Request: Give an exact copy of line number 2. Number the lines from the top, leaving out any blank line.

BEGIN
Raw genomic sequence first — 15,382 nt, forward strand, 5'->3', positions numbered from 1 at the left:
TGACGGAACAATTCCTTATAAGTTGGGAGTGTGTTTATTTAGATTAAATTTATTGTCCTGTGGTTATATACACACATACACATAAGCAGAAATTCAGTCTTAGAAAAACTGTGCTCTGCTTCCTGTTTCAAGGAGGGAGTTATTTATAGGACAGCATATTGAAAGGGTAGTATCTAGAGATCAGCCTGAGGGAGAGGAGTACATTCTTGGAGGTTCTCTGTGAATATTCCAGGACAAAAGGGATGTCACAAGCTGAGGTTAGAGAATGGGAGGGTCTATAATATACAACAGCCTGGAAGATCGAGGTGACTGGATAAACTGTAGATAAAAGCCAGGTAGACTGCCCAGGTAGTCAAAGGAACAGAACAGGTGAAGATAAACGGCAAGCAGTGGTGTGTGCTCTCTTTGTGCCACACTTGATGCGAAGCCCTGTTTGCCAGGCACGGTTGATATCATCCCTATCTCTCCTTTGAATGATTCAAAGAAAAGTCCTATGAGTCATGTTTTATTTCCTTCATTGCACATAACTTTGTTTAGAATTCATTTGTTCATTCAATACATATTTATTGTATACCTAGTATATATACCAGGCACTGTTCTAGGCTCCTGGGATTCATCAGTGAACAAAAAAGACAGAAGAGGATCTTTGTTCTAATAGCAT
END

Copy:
TGACGGAACAATTCCTTATAAGTTGGGAGTGTGTTTATTTAGATTAAATTTATTGTCCTGTGGTTATATACACACATACACATAAGCAGAAATTCAGTCTTAGAAAAACTGTGCTCTGCTTCCTGTTTCAAGGAGGGAGTTATTTATAGGACAGCATATTGAAAGGGTAGTATCTAGAGATCAGCCTGAGGGAGAGGAGTACATTCTTGGAGGTTCTCTGTGAATATTCCAGGACAAAAGGGATGTCACAAGCTGAGGTTAGAGAATGGGAGGGTCTATAATATACAACAGCCTGGAAGATCGAGGTGACTGGATAAACTGTAGATAAAAGCCAGGTAGACTGCCCAGGTAGTCAAAGGAACAGAACAGGTGAAGATAAACGGCAAGCAGTGGTGTGTGCTCTCTTTGTGCCACACTTGATGCGAAGCCCTGTTTGCCAGGCACGGTTGATATCATCCCTATCTCTCCTTTGAATGATTCAAAGAAAAGTCCTATGAGTCATGTTTTATTTCCTTCATTGCACATAACTTTGTTTAGAATTCATTTGTTCATTCAATACATATTTATTGTATACCTAGTATATATACCAGGCACTGTTCTAGGCTCCTGGGATTCATCAGTGAACAAAAAAGACAGAAGAGGATCTTTGTTCTAATAGCAT